Water Conservation Begins in your Yard: You Can Conserve Water and Keep a Green Lawn

According to the U.S. Environmental Protection Agency, nearly a third of the water Americans use at home - more than 7 billion gallons a day - is poured onto our lawns. It is possible to have a beautiful lawn and your dependence on surface and groundwater sources nearly in half.

Choosing The Right Ground Cover

Saving water begins with choosing the right ground cover and plants to make the most of the water you use. Choose plants that are native to your region. Use turf grasses only when necessary, and find varieties that are suited for your climate. In as much of your yard as possible, plant native warm-season grasses, wildflowers, trees and shrubs. These will not require any supplemental watering once they are established. Check with your local native plant society to see which plants work best in your area. The Native Plant Conservation Campaign website has links to many societies around the country,

Save Water While You Irrigate

If you have an irrigation system, make sure that it is watering your plants and not the sidewalk, the street or your house. Some municipalities will send out n inspector to look at your sprinklers to make sure you are not wasting water and to suggest ways you might make changes for more efficiency. The Rainbird irrigation company suggests you check the following features:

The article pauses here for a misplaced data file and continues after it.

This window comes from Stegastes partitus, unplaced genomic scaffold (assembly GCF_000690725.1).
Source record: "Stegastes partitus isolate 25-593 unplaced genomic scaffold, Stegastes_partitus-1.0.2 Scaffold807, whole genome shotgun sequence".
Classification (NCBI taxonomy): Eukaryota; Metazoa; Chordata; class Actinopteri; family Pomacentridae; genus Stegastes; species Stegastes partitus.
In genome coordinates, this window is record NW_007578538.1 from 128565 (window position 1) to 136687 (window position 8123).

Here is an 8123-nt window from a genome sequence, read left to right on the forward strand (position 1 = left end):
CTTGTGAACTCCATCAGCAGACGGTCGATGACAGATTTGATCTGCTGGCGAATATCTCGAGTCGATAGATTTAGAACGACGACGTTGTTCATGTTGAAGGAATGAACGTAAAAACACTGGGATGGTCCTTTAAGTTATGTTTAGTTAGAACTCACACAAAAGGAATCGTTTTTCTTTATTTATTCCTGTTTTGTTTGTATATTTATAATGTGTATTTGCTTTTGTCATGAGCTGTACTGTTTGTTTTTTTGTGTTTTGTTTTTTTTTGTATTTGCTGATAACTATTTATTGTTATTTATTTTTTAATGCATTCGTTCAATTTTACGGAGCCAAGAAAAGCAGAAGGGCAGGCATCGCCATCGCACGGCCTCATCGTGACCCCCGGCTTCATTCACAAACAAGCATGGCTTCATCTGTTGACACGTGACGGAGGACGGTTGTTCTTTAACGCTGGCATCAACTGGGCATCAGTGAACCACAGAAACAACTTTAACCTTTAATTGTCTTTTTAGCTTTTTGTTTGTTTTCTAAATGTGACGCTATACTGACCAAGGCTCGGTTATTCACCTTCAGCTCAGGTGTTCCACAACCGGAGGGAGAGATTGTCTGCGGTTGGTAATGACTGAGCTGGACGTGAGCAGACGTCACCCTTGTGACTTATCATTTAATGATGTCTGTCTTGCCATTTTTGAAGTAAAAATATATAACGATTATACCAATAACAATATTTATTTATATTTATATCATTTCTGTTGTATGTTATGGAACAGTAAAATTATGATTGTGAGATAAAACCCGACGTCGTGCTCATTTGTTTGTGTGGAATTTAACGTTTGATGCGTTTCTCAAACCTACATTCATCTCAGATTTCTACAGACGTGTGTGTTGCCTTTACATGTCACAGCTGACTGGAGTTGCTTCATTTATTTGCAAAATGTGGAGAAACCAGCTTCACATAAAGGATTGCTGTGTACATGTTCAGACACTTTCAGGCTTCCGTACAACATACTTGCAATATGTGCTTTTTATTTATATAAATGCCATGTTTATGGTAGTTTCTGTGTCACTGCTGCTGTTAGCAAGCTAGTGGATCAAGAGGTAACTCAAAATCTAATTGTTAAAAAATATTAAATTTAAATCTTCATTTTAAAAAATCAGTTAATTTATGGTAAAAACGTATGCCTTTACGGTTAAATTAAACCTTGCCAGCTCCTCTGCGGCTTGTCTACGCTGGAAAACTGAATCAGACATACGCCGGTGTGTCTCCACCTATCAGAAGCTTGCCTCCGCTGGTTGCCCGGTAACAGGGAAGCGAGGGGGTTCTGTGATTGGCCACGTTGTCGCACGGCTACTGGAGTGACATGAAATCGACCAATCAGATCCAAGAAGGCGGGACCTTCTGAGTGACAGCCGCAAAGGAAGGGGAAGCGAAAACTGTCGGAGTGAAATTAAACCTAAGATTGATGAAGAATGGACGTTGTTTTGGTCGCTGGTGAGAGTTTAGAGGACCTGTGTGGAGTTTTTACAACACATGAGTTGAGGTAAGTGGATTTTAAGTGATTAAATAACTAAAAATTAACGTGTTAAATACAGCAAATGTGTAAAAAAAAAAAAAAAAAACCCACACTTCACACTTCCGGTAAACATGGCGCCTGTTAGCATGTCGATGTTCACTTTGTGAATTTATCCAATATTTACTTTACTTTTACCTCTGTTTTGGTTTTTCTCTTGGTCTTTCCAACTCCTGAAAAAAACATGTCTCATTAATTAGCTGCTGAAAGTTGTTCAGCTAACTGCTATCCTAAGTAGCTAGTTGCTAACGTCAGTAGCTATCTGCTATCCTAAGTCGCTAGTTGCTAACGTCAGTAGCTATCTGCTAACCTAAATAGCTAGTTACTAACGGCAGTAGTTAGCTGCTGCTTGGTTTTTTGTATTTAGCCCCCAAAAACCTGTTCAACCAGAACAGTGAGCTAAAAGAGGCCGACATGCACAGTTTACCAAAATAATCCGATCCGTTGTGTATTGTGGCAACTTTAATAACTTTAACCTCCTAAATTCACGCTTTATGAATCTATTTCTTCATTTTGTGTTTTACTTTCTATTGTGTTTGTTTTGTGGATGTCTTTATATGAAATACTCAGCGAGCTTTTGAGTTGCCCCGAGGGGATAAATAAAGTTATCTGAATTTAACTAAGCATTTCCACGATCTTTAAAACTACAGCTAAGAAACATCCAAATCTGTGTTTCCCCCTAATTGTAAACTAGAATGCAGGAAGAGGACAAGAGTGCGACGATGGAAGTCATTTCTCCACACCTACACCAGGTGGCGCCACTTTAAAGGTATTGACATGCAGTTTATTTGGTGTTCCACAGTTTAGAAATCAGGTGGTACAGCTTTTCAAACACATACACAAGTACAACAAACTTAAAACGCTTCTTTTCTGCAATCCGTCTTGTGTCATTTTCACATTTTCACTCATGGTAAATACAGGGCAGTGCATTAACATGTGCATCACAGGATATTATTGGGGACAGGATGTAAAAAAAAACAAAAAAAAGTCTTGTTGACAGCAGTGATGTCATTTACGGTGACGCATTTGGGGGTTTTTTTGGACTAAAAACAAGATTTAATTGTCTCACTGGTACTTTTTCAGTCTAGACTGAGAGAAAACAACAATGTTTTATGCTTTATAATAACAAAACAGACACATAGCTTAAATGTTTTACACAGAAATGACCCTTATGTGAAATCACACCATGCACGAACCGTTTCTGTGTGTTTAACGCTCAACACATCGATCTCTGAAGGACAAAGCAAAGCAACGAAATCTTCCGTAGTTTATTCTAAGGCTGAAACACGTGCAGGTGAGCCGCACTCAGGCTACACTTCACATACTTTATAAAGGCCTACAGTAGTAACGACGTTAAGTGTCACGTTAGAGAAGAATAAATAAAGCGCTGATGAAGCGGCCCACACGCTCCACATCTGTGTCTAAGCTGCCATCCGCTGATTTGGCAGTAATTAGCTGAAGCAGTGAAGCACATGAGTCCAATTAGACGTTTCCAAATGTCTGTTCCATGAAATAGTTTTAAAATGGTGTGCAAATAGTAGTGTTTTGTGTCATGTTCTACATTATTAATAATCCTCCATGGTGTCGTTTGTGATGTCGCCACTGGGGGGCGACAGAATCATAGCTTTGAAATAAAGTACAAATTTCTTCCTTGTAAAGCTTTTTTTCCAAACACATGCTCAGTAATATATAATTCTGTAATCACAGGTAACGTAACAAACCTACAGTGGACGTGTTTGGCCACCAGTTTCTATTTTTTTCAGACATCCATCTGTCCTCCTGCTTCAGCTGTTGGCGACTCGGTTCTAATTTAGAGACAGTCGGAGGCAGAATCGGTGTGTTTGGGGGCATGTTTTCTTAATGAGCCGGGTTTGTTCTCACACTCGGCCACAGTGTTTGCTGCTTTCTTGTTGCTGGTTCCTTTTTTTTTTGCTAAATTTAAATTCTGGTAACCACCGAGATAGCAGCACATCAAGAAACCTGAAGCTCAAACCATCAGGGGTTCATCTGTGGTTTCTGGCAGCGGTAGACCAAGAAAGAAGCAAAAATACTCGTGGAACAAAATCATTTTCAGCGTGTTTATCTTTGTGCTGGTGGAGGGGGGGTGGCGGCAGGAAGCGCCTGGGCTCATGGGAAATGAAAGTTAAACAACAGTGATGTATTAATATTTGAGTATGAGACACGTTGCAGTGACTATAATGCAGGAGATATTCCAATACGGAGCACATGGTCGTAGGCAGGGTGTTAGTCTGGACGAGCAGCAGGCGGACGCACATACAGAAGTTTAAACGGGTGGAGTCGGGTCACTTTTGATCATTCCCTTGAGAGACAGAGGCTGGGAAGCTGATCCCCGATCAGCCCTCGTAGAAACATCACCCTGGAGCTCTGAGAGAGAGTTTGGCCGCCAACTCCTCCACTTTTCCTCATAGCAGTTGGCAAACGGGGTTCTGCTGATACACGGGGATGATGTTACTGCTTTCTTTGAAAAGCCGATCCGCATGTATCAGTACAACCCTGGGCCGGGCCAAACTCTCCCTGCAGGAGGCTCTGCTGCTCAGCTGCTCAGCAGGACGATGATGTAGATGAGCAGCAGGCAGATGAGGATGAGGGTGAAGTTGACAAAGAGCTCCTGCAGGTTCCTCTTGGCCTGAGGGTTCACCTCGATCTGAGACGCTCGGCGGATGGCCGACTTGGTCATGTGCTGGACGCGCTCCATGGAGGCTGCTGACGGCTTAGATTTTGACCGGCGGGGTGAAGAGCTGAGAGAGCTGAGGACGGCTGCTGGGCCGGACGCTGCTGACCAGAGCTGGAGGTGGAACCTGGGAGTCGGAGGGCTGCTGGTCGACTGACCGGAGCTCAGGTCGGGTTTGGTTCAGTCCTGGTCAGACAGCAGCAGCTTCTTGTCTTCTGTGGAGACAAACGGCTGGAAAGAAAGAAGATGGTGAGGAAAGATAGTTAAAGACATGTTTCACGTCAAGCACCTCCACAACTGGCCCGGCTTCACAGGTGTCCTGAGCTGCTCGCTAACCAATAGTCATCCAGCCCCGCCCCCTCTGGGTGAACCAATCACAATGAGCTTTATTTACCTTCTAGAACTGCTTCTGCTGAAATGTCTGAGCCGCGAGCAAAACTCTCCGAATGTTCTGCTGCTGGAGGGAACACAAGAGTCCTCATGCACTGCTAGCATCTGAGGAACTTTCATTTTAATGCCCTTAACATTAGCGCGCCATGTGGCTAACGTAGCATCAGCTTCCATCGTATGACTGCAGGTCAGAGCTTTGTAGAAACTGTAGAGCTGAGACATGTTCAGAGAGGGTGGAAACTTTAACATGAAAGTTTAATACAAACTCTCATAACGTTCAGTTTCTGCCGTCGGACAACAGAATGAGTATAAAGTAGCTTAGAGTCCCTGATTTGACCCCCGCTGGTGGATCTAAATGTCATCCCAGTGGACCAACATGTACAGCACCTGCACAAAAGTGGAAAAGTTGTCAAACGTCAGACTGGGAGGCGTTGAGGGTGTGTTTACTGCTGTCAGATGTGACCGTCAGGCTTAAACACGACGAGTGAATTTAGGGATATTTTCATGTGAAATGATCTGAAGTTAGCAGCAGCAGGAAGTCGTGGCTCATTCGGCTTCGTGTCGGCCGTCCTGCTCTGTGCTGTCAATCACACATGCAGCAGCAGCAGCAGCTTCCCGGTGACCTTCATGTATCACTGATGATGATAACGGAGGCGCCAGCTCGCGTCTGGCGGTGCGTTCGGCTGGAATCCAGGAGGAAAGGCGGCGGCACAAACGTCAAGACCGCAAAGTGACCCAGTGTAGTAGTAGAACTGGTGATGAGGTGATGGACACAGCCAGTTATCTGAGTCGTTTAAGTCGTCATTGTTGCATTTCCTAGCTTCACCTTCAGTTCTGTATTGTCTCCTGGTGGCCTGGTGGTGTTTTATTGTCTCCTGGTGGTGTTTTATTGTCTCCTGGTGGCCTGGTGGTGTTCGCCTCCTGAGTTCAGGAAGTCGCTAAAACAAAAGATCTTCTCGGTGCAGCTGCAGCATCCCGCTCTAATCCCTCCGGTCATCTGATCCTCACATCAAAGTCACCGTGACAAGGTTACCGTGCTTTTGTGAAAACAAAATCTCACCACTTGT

• Use pressure-regulating devices
  • Install valve devises to prevent drainage from the lowest sprinkler head
  • Use nozzles that distribute the water evenly
  • For areas planted with flowers, trees or shrubs, use drip systems
  • Install a sensor that will shut the system off if it is raining
  • Make sure you water only in the cool hours early in the morning or late in the evening

Other Tips

Use a rain barrel or cistern to collect rainwater to use to water your plants. Saving the water that falls from the sky for times when rain is scarce will cut down your need to turn on the hose or sprinkler.

Don't mow your grassy areas to lower than about three inches. If you do, you risk burning the grass, which will require more water to help the leaves recover. A University of Florida study shows that different varieties of grass can tolerate different heights, so check with your local nursery to see what is best for your particular lawn. And make sure you don't cut too often as this can burn the grass as well.

WIth a little effort and at a reasonable cost, you can have a beautiful yard that uses less water and, in the long run, will be less work for you.